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the evidence in the case, and left no material point untouched. It took four hours and a half in the delivery, having been begun at a quarter before rine, and having ended at a quarter past one. He was followed by the other counsel upon both sides, the general reply being of course left to the lessor of the plaintiff.
On the twelfth day of the trial the judges delivered their charges; that of the Chief Baron was cautious, dignified and impartial. Barons Mountney and Dawson took opposite views, the former giving what was almost a direction to the jury to find for the lessor of the plaintiff, while the latter leant strongly in favour of the defendant. At length the jury retired. They were absent for two hours, and at the end of that time returned with a verdict for the plaintiff. We do not know if at the period the public was as much in the habit of giving expression to its feelings on the issue of a trial, as it has been on some occasions of late. Certainly if it was, we should be very much surprised if the walls of the Court of Exchequer were not made to ring with a cheer of applause at the verdict which was handed down. For our own parts, after reading over this strange old trial, we acknowledge that all our sympathies are with the lessor of the plaintiff, and that we have a conviction of the truth of his wild and romantic story. It is curious, however, that notwithstanding his success, be left his uncle in the enjoyment of his title, and to the day of his death never assumed any appellation than that of James Annesley, Esq. Whether any private compromise was entered into, or whether he feared the further investigation which would have preceded his admission to the House of Lords, we know not, but so the fact is. He died in England in 1760.
responsibilities,—but still there is a respite. The current of human existence runs for six days over rocky rapids, or between narrow banks,-its surface is broken, or its velocity is increased; but on the seventh, it glides with noiseless and almost imperceptible movements in a placid channel, deep and expanded. I love, on such a day, to see the face of society assume even a temporary smile, and to mark the occasional indications of enjoyment, in relaxation from toil and relief from the cares of worldly pursuits. I know not whether I have been too poetic, or too prosaic, in attempting to express my love for a Sunday saunter ; but, however, I had one on Sunday last, when, with a friend, I betook myself along the splendid line of quays, and emerged from the smoke of Dublin at the noble institution, doomed, I fear, soon to yield to the attacks of a centralizing policy—the Royal Hospital at Kilmainham.
My friend Jack Vickers, when we reached the farther end of the avenue issuing forth on the Circular road, remarked that the door into the grounds so long used as a public cemetery was open, and suggested that we might as well go in and view the present state of that extraordinary place known so long as “Bully's Acre," or the “Hospital Fields,” and in which so many Irish worthies were deposited, from the days when Brien Borhoime defeated the Danes, and died victorious, to the period when Daniel Donnelly wrested the palm of pugilistic prowess from an English competitor. It was a most extraordinary place indeed; for, devoted to the interment of the dead, their rest was seldom undisturbed, and it formed an exception to the general rule of the grave being “the bourne from which no traveller returns," as, in most instances, the corpse which was “ trenched in" amidst sorrowing friends and moralizing acquaintances in the day, was most unceremoniously pulled out again at the “ witching hour of night,” and jolted into town for the purpose--as the late Professor Macartney said- of “ extending its utility beyond the mere term of life, and affording the means of increased knowledge to those who survived it;" or, as the vulgar notion was in my childhood, to be made an ottamy" of, and have its fat turned into “spermaceti,” and its bones “ biled into castor oil."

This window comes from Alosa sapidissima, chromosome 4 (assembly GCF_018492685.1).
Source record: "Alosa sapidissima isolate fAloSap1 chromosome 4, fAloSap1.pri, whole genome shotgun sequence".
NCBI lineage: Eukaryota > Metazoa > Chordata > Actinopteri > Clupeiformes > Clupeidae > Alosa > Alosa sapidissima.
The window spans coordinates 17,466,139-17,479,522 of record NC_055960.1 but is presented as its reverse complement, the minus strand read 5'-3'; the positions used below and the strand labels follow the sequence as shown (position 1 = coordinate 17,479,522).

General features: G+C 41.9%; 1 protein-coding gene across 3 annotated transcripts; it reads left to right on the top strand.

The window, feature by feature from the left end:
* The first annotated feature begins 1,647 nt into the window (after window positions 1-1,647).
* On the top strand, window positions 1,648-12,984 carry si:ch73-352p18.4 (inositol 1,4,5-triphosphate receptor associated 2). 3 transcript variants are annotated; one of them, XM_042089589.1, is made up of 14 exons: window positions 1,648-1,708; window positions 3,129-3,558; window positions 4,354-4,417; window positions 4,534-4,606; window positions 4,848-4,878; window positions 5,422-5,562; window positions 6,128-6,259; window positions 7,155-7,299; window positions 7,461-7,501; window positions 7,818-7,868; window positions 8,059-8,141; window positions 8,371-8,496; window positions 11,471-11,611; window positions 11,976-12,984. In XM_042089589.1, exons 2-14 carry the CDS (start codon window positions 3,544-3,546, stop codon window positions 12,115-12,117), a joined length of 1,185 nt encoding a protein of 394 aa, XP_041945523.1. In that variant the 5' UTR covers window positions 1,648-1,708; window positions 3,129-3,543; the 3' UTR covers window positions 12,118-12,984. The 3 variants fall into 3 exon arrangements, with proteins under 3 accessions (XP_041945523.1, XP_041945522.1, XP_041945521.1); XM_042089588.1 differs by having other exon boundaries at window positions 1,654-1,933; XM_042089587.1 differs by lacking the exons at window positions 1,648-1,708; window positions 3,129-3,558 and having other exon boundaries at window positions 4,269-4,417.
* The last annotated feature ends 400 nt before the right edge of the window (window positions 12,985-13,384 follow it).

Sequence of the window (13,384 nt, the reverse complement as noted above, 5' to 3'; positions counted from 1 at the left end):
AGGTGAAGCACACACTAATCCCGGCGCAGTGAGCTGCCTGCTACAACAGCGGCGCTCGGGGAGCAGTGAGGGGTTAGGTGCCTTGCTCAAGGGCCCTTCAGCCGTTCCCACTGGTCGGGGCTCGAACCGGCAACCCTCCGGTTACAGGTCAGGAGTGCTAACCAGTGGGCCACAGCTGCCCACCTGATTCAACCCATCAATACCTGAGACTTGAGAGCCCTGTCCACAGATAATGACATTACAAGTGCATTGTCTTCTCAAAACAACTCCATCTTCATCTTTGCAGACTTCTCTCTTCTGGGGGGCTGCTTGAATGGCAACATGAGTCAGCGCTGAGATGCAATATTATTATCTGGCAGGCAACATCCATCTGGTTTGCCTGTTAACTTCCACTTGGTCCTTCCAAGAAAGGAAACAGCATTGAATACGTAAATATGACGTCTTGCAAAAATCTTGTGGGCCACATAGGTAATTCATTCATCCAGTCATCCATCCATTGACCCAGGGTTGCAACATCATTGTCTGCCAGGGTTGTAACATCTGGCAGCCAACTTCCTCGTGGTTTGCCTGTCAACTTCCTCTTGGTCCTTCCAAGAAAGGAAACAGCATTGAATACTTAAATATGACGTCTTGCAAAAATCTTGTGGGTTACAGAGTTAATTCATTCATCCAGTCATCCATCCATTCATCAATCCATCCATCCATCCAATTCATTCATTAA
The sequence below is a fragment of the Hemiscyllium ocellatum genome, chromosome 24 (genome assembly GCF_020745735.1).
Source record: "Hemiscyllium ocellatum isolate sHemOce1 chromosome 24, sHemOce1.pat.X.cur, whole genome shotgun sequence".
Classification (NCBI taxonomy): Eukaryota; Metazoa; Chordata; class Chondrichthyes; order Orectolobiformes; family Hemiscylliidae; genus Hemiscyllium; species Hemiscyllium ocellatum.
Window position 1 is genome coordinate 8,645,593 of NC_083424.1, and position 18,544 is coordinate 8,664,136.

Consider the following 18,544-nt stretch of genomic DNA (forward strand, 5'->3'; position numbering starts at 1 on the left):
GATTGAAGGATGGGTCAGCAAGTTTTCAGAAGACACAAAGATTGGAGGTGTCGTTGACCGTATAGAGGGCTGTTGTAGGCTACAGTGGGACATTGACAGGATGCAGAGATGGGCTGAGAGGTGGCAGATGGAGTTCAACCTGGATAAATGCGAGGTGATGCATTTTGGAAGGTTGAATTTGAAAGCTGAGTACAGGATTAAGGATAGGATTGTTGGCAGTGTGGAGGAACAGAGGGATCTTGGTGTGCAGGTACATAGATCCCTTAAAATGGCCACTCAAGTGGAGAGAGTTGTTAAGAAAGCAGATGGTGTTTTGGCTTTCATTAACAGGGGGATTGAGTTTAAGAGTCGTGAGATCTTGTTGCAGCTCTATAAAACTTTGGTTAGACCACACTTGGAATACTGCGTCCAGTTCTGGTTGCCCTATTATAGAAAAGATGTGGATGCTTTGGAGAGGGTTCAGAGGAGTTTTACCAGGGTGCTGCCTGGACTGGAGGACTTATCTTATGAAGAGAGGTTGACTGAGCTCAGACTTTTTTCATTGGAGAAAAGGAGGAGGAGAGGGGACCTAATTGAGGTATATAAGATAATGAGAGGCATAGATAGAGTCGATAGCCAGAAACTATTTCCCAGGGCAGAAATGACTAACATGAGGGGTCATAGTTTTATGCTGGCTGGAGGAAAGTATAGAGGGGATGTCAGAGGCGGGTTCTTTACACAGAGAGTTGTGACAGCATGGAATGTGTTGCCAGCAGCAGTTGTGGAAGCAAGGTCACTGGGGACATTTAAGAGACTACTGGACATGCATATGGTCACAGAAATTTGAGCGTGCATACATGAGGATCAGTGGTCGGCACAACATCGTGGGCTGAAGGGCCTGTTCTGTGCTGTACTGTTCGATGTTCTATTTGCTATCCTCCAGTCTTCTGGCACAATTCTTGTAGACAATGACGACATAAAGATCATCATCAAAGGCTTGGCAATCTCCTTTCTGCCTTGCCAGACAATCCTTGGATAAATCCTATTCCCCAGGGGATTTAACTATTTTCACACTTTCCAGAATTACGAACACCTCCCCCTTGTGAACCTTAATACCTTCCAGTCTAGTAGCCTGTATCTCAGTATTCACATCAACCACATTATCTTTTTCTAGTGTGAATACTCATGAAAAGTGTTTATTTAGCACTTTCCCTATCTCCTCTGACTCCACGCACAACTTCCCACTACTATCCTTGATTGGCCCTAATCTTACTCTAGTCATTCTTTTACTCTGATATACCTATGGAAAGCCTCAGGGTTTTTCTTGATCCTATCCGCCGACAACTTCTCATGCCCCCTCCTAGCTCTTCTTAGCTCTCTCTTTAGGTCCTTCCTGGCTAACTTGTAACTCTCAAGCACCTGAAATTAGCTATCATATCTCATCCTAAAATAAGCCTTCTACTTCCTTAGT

I entered the “ Hospital Fields" with Jack : we encountered only an old soldier and a young dog—the former very civil, the latter very snappish. The grass had grown, and withered, and grown again, only to rot like the festering remains of decayed mortality beneath ; some shrubs had been planted, but they appeared ill chosen and ill thriven ; and, amidst stones partly concealed by the decayed herbage, and holes made for shrubs which had never been planted, we picked our steps to the centre, and sat down on the remains of a monument which, if it had been erected to puzzle posterity, has fully answered the expectation of its architect.
And here we sat for some time in silence, not saddened, not subdued by the memories of the past, but quietly contemplating the prospect that lay before us. Directly below were the splendid buildings appropriated
THE DENTIST'S SPADE.
A TRUE TALE.